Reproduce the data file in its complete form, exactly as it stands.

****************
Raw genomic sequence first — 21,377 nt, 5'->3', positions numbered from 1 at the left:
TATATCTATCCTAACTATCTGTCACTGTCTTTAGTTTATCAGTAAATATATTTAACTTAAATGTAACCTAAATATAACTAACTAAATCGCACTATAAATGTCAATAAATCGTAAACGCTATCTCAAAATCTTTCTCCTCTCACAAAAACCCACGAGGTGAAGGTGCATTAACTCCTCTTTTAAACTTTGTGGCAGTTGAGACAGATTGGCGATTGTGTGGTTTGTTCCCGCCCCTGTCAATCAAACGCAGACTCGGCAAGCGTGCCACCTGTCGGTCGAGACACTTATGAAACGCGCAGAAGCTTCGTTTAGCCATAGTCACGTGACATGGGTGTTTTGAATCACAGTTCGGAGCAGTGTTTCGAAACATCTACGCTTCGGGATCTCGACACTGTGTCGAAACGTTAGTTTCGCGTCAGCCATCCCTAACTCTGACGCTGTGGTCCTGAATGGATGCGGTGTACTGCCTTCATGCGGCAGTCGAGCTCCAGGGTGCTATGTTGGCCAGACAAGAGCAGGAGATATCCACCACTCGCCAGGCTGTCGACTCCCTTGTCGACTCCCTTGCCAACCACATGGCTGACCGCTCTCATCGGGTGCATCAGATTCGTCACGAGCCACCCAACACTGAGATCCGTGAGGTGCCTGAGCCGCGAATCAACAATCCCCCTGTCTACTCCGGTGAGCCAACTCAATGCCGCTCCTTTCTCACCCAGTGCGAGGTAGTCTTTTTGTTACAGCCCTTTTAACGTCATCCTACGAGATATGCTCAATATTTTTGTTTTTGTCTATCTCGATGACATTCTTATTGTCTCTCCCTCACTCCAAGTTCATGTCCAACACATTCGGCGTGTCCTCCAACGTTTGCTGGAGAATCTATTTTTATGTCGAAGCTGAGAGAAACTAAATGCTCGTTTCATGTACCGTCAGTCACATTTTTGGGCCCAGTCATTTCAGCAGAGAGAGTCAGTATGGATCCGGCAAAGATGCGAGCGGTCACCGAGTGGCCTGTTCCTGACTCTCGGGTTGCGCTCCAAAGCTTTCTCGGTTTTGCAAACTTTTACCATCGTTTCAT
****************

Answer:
Raw genomic sequence first — 21,377 nt, 5'->3', positions numbered from 1 at the left:
TATATCTATCCTAACTATCTGTCACTGTCTTTAGTTTATCAGTAAATATATTTAACTTAAATGTAACCTAAATATAACTAACTAAATCGCACTATAAATGTCAATAAATCGTAAACGCTATCTCAAAATCTTTCTCCTCTCACAAAAACCCACGAGGTGAAGGTGCATTAACTCCTCTTTTAAACTTTGTGGCAGTTGAGACAGATTGGCGATTGTGTGGTTTGTTCCCGCCCCTGTCAATCAAACGCAGACTCGGCAAGCGTGCCACCTGTCGGTCGAGACACTTATGAAACGCGCAGAAGCTTCGTTTAGCCATAGTCACGTGACATGGGTGTTTTGAATCACAGTTCGGAGCAGTGTTTCGAAACATCTACGCTTCGGGATCTCGACACTGTGTCGAAACGTTAGTTTCGCGTCAGCCATCCCTAACTCTGACGCTGTGGTCCTGAATGGATGCGGTGTACTGCCTTCATGCGGCAGTCGAGCTCCAGGGTGCTATGTTGGCCAGACAAGAGCAGGAGATATCCACCACTCGCCAGGCTGTCGACTCCCTTGTCGACTCCCTTGCCAACCACATGGCTGACCGCTCTCATCGGGTGCATCAGATTCGTCACGAGCCACCCAACACTGAGATCCGTGAGGTGCCTGAGCCGCGAATCAACAATCCCCCTGTCTACTCCGGTGAGCCAACTCAATGCCGCTCCTTTCTCACCCAGTGCGAGGTAGTCTTTTTGTTACAGCCCTTTTAACGTCATCCTACGAGATATGCTCAATATTTTTGTTTTTGTCTATCTCGATGACATTCTTATTGTCTCTCCCTCACTCCAAGTTCATGTCCAACACATTCGGCGTGTCCTCCAACGTTTGCTGGAGAATCTATTTTTATGTCGAAGCTGAGAGAAACTAAATGCTCGTTTCATGTACCGTCAGTCACATTTTTGGGCCCAGTCATTTCAGCAGAGAGAGTCAGTATGGATCCGGCAAAGATGCGAGCGGTCACCGAGTGGCCTGTTCCTGACTCTCGGGTTGCGCTCCAAAGCTTTCTCGGTTTTGCAAACTTTTACCATCGTTTCAT